Printing and Design Tips: August 2013, Issue #145

Protect Your Print-Job Delivery

The devil is in the details in print buying as in many other endeavors. A print brokering client of mine recently sent a 65-copy digital job to press. It's a 9” x 12” perfect-bound book retelling one family's experiences during the Holocaust.

The commercial printing vendor producing this job offered to shrink wrap the books individually for a $20.00 total cost. I think this is some of the best spent money in this particular print book budget. It will minimize the chances for damage to any of my client's books (essentially his family legacy as well as his hard-earned money). Even a ding or a scratch would mar this prized possession that will touch and enlighten his family and friends for decades.

When you're producing a book, or perhaps a pocket folder with a build pocket, or any other job that may be fragile, discuss with your printer ways he can protect the job in transit.

Options may include stacking pocket folders on their ends in the cartons, so the weight of the folders on the top doesn't bend those at the bottom of the stack. Other options may include packing lighter or smaller cartons, or including paper or plastic bubble packing within the cartons. Your printer will be knowledgeable and will give you choices, but it pays to be proactive and raise the question if you feel the least concern. Avoid the disappointment of a damaged delivery.

Sign for the Delivery to Protect Your Investment

The same client, interestingly enough, planned to be away on the day his books were to arrive. Keep in mind that my client lives in a house. This was to be a residential delivery.

Residential deliveries pose their own issues, so it's prudent to tell your printer early exactly how the job needs to arrive. If your delivery point is a loading dock at an office building, your printer can plan to have the trucking company both pick up and deliver the job in cartons brick-stacked on a palette and moved both onto and off the truck using a lift of some kind. Both pick-up and delivery are then essentially the movement of a single item (the stacked and wrapped pallet—also known as a skid).

A delivery to a house, on the other hand, necessitates moving multiple cartons, which need to be loaded onto the truck (perhaps on a pallet) and then offloaded from the truck as individual boxes. The boxes may need to be taken in small batches up the porch stairs, or, if the residence is an apartment building, the cartons may need to be taken up the stairs or elevator in small batches. Of course a delivery to an office building without a loading dock must be treated in the same way.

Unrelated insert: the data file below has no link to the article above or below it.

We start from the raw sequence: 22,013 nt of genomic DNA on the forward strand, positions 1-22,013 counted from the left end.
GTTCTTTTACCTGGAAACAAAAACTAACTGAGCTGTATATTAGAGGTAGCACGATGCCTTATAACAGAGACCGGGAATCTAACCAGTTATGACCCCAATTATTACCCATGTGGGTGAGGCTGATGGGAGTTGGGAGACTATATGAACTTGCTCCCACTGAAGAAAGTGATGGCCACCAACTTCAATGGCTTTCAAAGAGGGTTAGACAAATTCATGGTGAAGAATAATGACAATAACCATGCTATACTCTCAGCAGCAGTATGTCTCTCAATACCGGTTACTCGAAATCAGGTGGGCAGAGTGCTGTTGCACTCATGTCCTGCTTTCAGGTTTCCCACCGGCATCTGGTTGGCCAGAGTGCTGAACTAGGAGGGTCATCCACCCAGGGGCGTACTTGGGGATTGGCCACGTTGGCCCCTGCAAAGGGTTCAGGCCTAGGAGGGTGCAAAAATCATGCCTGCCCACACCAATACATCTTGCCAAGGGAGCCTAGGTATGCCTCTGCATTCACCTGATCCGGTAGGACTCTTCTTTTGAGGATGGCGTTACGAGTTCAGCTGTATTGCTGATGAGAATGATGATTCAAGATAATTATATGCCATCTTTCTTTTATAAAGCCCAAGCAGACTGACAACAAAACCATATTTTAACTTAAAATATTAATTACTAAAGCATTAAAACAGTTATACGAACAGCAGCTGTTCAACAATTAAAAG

This kind of delivery broken down into individual cartons needs to be brought to the attention of your printer early since it will affect the delivery price. It will raise the total cost because it requires so much more labor. The terms to use in your written delivery specifications are as follows: inside delivery, residence, no loading dock, need to use the stairs, or whatever.

In my client's case there were additional circumstances. I was worried about both weather and theft. My client suggested having the delivery driver stack the boxes under the porch overhang. This solved the potential problem of rain damage. After months of writing, designing, printing, and binding work, it would have been a crushing blow for him to have found rain-soaked books in cartons on the porch.

But I was also concerned about theft. Who would have known that the boxes contained books that were only valuable to my client? A thief might have thought the boxes contained items of commercial value such as electronics, and he or she probably would not have returned the stolen boxes after discovering their contents.

My client had asked that the boxes be left on his porch without the delivery driver's needing my client's signature. I voiced my concerns and gave him some alternatives. He could be present and sign for the books (which might require waiting at home all day), or he could have the cartons delivered to another residence of a friend (or to a commercial business) and have the delivery signed for by the friend or business proprietor.